Protection of the African Cocoa farmers (where does the solution lie?)

We are living in an era where people are more aware and informed about the products they consume. Nowadays there is a shift in consumerism towards business with more transparent practices and fair trade practices. Nongovernmental organizations have also ratcheted up the pressure on manufacturers by exposing the darker side of chocolate and most of the big chocolate makers have responded with bold-sounding initiatives. It goes without saying that chocolate makers should worry that their supply of Cocoa could dry up if farmers are impoverished.

Mars has committed to spending $1 billion over 10 years on its Cocoa for Generations program, which, it says, will fundamentally overhaul a supply chain it admits is broken. Barry Callebaut, (a cocoa processor and chocolate manufacturer) has launched a Forever Chocolate initiative, which aims to hit four audited targets by 2025: lift 500,000 farmers out of poverty, reduce child labor to zero, become carbon- and forest-positive, and have fully sustainable ingredients.

If the overarching goal is alleviating poverty, defined by the World Bank as living on less than $1.90 a day adjusted for prices, vice president at Barry Callebaut, Debenham, has concluded that the key is diversification away from chocolate. Raising yields, say, experts, is not the whole solution because if too many farmers are successful, the aggregate output will rise and prices inevitably fall. In 2017, cocoa prices tumbled nearly 40%, a disaster for farmers blamed partly on surging production in Ivory Coast.

Instead, Barry Callebaut has collected data from 230,000 cocoa farmers and is offering tailor-made business plans to help them increase income by growing vegetables, making soap, selling honey, or keeping livestock.

In 2001, companies including Mars, Ferrero, The Hershey Company, Kraft Foods, and Nestlé expressed their collective commitment to combat child labor in cocoa-growing communities in West Africa through their support of the Harkin-Engel Protocol, an international agreement that was aimed at reducing the worst forms of child labor in the cocoa sector in Ivory Coast and Ghana by 70 percent by 2020.

Four ways you can show support and transform the lives ‘behind the scenes’ as a consumer.

Are you aware that as a consumer you have the power to support and change the lives of not just the cocoa farmers in Africa but all cocoa farmers, stop child labor and ensure your favorite chocolate brand is being ethical in its production process?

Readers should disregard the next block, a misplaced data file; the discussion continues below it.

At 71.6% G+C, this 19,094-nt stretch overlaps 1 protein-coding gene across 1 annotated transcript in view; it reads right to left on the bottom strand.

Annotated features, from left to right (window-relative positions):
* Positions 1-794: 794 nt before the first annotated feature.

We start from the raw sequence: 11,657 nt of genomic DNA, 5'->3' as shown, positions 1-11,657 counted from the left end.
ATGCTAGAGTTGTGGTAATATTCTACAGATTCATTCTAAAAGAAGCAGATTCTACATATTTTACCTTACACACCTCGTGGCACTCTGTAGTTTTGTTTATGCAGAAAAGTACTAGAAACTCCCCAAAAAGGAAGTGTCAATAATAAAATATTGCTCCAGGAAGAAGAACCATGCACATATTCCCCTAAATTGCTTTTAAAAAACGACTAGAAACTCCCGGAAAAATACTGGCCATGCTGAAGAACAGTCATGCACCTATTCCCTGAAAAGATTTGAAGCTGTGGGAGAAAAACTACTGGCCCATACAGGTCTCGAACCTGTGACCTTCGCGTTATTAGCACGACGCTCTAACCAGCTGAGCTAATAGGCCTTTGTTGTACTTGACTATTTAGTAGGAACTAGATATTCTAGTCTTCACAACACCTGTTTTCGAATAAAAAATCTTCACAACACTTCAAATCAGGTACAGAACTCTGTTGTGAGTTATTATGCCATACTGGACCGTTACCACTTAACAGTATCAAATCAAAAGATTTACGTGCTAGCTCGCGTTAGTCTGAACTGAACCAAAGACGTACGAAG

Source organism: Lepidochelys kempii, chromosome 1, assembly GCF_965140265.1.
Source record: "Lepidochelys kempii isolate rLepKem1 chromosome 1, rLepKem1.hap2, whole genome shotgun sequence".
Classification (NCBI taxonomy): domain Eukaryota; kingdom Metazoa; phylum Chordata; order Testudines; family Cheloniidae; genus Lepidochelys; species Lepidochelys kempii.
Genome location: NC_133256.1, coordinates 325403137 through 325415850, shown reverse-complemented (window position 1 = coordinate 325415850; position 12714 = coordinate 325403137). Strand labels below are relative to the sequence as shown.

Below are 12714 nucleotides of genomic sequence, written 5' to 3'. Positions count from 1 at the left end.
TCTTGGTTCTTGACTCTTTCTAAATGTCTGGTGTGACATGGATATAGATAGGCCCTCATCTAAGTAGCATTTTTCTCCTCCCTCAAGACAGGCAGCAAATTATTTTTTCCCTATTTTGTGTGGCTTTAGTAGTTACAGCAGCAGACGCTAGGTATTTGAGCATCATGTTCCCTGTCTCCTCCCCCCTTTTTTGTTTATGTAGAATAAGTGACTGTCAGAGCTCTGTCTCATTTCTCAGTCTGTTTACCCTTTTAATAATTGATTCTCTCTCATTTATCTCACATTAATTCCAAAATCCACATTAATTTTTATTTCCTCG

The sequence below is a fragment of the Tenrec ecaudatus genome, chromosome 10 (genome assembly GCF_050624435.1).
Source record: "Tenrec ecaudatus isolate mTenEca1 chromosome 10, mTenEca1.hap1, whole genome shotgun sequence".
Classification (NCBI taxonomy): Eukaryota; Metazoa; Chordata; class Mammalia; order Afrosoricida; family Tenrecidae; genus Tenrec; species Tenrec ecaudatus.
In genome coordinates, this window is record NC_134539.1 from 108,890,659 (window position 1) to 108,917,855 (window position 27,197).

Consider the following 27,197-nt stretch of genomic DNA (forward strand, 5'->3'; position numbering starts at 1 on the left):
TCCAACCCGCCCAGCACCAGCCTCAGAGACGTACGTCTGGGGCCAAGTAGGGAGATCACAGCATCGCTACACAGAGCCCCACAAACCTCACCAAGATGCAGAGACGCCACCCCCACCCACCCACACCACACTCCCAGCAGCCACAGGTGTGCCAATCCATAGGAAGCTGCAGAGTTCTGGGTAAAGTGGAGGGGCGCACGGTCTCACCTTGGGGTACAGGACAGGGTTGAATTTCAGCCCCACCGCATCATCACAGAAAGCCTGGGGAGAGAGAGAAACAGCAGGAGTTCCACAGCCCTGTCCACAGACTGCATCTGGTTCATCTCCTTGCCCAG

Here are four ways how

  • Eat more dark chocolate. Yeah, that is right. Not only does dark chocolate possess enormous health benefits, but the darker the chocolate is, the higher the cocoa content, and that has a beneficial effect on the supply and demand factor. In other words, if consumers demand products with more cocoa, more of the crop could be sold and more money could, potentially, trickle down to a farmer or farming cooperative.
  • Engage with chocolate companies and local government. Scrutinize, question, and write to their representatives. Probe them on what actions they are taking to end child labor in their products, or how are they assisting in solving the structural poverty problem.
  • You can also show support to the Craft chocolate market. Craft chocolate is chocolate made from raw cacao beans sourced transparently and made into chocolate on a small scale, with a strong emphasis on the inherent flavor of the beans. Craft chocolate focuses purely on quality and traceability. Chocolate makers who practice craft chocolate making use high-quality cacao, carefully harvested and processed from the world’s most flavorful varietals. They also want to make sure that the high-quality cacao they use is sourced from people, not places. The ideal of craft chocolate is not just knowing your chocolate maker, but also the farmers and processes behind the cacao beans going into that chocolate bar or bonbon. These efforts to source directly from farmers, farmer cooperatives, and smaller bean traders — and pay a premium price for higher-quality cocoa — could be another path to increasing value for farmers.

Have any more thoughts on how consumers can make a difference and transform lives in the chocolate-making industry? Comment below.

If you wish to learn more about the gems of Africa, follow this link to learn about the seven natural wonders of Africa.



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Naima Mwatsahu

There will be obstacles, they will be doubts, they will be mistakes. But the only person/thing standing against you and your success is you. Fight for it.